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Wind Power Exposed: The Renewable Energy Source is Expensive

Nov 26, 2008 12:38AM PST
Wind Power Exposed: The Renewable Energy Source is Expensive, Unreliable and Won?t Save Natural Gas.

?This is not what President-elect Barack Obama's energy and climate strategists would want to hear. It would be anathema to Al Gore and other assorted luminaries touting renewable energy sources which in one giant swoop will save the world from the ?tyranny? of fossil fuels and mitigate global warming. And as if these were not big enough issues, oilman T. Boone Pickens? grandiose plan for wind farms from Texas to Canada is supposed to bring about a replacement for the natural gas now used for power generation. That move will then lead to energy independence from foreign oil.?

?Oswald's report highlights the key issue of load factor, the actual power generated compared to the theoretical maximum, and how critical it is to the viability of the wind power industry. In 2006, according to U.K. government statistics, the average load factor for wind turbines across the U.K. was 27.4 percent. Thus a typical 2 megawatt turbine actually produced only 0.54 MW of power on an average day. The worst performing U.K. turbine had a load factor of just 7 percent. These figures reflect a poor return on investment. But this poor return is often obscured by the subsidy system that allows turbine operators and supporters to claim they can make a profit even when turbines operate at a very low load factors. So what?s the bottom line? British consumers are paying twice over for their electricity, funding its means of production and paying for its use as end users. ?

Wind power, it blows

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As usual, there's no free lunch.
Nov 26, 2008 4:44AM PST

And there are good reasons why hydrocarbons rule. It's not because of evil scheming capitalists who like to pollute; it's because it makes the most sense economically, so far.

No amount of throwing away of taxpayer dollars will change that. If some "alternative" was a better deal, it would flourish without any government intervention. The technology for wind power has been around for decades.

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Nov 26, 2008 5:36AM PST

It's becoming a lot clearer why T. Boone Pickins is backing wind power. He will sell a LOT more natural gas at PREMIUM prices with no fear of a hit from green taxes. NICE!

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Nov 26, 2008 6:40AM PST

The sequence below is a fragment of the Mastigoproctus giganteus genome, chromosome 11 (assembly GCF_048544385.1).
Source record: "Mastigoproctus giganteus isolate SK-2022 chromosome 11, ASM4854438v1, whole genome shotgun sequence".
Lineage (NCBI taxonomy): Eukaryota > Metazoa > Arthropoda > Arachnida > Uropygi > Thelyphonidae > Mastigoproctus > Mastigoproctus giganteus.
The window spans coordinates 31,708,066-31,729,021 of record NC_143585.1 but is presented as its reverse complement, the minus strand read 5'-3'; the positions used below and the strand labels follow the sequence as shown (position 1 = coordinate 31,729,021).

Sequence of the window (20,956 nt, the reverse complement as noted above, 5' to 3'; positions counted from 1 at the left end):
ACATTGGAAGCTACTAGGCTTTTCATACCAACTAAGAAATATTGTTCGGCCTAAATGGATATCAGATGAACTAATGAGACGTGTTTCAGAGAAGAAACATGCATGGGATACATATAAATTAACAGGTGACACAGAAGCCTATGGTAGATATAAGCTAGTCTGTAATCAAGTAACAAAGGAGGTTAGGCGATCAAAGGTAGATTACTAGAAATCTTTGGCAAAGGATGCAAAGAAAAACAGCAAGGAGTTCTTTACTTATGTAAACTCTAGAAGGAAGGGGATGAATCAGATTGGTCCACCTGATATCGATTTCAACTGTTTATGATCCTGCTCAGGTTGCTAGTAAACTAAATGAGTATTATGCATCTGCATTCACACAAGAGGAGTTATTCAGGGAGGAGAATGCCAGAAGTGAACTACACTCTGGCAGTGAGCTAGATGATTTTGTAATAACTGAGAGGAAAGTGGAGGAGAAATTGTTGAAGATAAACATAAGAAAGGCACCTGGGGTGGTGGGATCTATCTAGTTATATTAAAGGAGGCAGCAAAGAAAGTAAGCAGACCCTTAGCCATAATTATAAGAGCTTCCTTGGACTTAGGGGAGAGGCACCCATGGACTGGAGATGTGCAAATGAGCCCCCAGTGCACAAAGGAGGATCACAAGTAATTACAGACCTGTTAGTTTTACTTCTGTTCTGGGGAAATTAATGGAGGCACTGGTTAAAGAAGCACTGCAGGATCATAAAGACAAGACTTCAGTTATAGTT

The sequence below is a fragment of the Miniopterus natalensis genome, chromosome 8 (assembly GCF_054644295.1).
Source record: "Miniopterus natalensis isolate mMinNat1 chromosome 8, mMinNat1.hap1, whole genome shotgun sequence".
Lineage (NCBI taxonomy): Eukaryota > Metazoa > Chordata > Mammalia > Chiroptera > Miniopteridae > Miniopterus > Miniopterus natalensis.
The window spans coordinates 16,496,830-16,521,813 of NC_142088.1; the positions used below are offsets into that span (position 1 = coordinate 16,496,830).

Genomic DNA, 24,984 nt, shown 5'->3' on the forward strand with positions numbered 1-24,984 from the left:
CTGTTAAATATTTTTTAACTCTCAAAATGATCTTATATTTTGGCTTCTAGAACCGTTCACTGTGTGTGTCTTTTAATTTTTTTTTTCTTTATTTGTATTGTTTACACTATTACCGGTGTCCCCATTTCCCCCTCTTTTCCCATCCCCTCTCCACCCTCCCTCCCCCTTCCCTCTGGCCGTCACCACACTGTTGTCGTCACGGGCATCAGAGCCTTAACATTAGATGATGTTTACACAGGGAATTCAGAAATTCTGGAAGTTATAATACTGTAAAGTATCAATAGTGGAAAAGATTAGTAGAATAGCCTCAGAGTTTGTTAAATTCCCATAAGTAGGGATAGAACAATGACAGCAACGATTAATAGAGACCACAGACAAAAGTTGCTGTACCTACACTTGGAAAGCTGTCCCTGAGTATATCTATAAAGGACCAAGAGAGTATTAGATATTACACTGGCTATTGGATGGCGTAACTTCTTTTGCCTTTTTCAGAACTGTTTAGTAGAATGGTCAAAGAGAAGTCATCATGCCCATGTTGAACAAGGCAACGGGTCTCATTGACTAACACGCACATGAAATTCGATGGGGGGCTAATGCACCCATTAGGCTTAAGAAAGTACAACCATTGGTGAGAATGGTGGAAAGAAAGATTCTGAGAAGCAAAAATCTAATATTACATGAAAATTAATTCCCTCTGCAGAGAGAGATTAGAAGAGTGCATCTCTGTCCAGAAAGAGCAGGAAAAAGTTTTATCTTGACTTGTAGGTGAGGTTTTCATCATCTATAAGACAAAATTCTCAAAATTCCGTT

Right on !!

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Should you choose to review the cost of petroleum versus the
Nov 30, 2008 12:09AM PST

Consumer Price Index going back 100 years, you'd find that gasoline and oil were very expensive originally, and that coal and steam were cheap.

Perhaps somebody with a better memory than mine can remind me what the cost of gas was in 1966, but I remember it as about 22 cents a gallon, which would yield a current price around $3.00 a gallon, just based on the increase in the CPI. Now this is off the top of my head, I haven't researched it, it's just an approximation. Anyone with more accurate information, please correct anything that is wrong.

As soon as alternative energy sources are ramped up to major proportions, the unit cost will drop dramatically.


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You might be confused again.
Nov 30, 2008 2:59AM PST

Oil is used for driving vehicles and coal is used for generating electricity.

Wind power would have almost zero effect on petrol use/supplies.

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RE: Wind power would have almost zero effect on petrol use/s
Nov 30, 2008 3:30AM PST

A million kwh here a million kwh there, after a while it starts to add up.

Replace 10 % of oil generated power with wind power.

Replace another 10 % of oil generated power with solar power.

Replace another 10 % of oil generated power with tidal power.

So you've replace 30 % of oil generated power with alternative sources.

These sources can be hooked into the electrical grid, and when they are producing they will be able to cut back on the use of oil.

When industries are producing their own electricity, and they don't need/have a use for the power they produce, it is fed into the grid and sold.